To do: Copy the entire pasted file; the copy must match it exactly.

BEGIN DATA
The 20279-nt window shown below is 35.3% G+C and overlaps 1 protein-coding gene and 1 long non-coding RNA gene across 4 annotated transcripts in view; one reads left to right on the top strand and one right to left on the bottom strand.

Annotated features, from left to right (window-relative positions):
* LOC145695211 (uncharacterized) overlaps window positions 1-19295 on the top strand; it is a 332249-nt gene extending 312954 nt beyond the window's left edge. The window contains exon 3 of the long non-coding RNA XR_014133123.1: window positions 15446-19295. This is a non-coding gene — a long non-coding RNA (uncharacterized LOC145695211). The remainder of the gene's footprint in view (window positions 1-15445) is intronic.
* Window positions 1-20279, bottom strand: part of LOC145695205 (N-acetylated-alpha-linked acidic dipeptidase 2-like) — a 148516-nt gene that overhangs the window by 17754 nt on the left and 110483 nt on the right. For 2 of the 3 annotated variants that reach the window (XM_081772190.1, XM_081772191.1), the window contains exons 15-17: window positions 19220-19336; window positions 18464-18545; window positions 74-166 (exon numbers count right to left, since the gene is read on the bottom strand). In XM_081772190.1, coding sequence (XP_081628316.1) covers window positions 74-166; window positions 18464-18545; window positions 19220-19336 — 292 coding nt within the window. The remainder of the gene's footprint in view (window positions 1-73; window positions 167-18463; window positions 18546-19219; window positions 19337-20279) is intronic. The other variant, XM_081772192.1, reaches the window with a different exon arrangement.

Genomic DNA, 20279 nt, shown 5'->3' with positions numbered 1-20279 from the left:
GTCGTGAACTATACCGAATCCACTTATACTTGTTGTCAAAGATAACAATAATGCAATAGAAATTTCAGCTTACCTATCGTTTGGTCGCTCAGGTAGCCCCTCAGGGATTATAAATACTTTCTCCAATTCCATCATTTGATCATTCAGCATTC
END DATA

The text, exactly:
The 20279-nt window shown below is 35.3% G+C and overlaps 1 protein-coding gene and 1 long non-coding RNA gene across 4 annotated transcripts in view; one reads left to right on the top strand and one right to left on the bottom strand.

Annotated features, from left to right (window-relative positions):
* LOC145695211 (uncharacterized) overlaps window positions 1-19295 on the top strand; it is a 332249-nt gene extending 312954 nt beyond the window's left edge. The window contains exon 3 of the long non-coding RNA XR_014133123.1: window positions 15446-19295. This is a non-coding gene — a long non-coding RNA (uncharacterized LOC145695211). The remainder of the gene's footprint in view (window positions 1-15445) is intronic.
* Window positions 1-20279, bottom strand: part of LOC145695205 (N-acetylated-alpha-linked acidic dipeptidase 2-like) — a 148516-nt gene that overhangs the window by 17754 nt on the left and 110483 nt on the right. For 2 of the 3 annotated variants that reach the window (XM_081772190.1, XM_081772191.1), the window contains exons 15-17: window positions 19220-19336; window positions 18464-18545; window positions 74-166 (exon numbers count right to left, since the gene is read on the bottom strand). In XM_081772190.1, coding sequence (XP_081628316.1) covers window positions 74-166; window positions 18464-18545; window positions 19220-19336 — 292 coding nt within the window. The remainder of the gene's footprint in view (window positions 1-73; window positions 167-18463; window positions 18546-19219; window positions 19337-20279) is intronic. The other variant, XM_081772192.1, reaches the window with a different exon arrangement.

Genomic DNA, 20279 nt, shown 5'->3' with positions numbered 1-20279 from the left:
GTCGTGAACTATACCGAATCCACTTATACTTGTTGTCAAAGATAACAATAATGCAATAGAAATTTCAGCTTACCTATCGTTTGGTCGCTCAGGTAGCCCCTCAGGGATTATAAATACTTTCTCCAATTCCATCATTTGATCATTCAGCATTC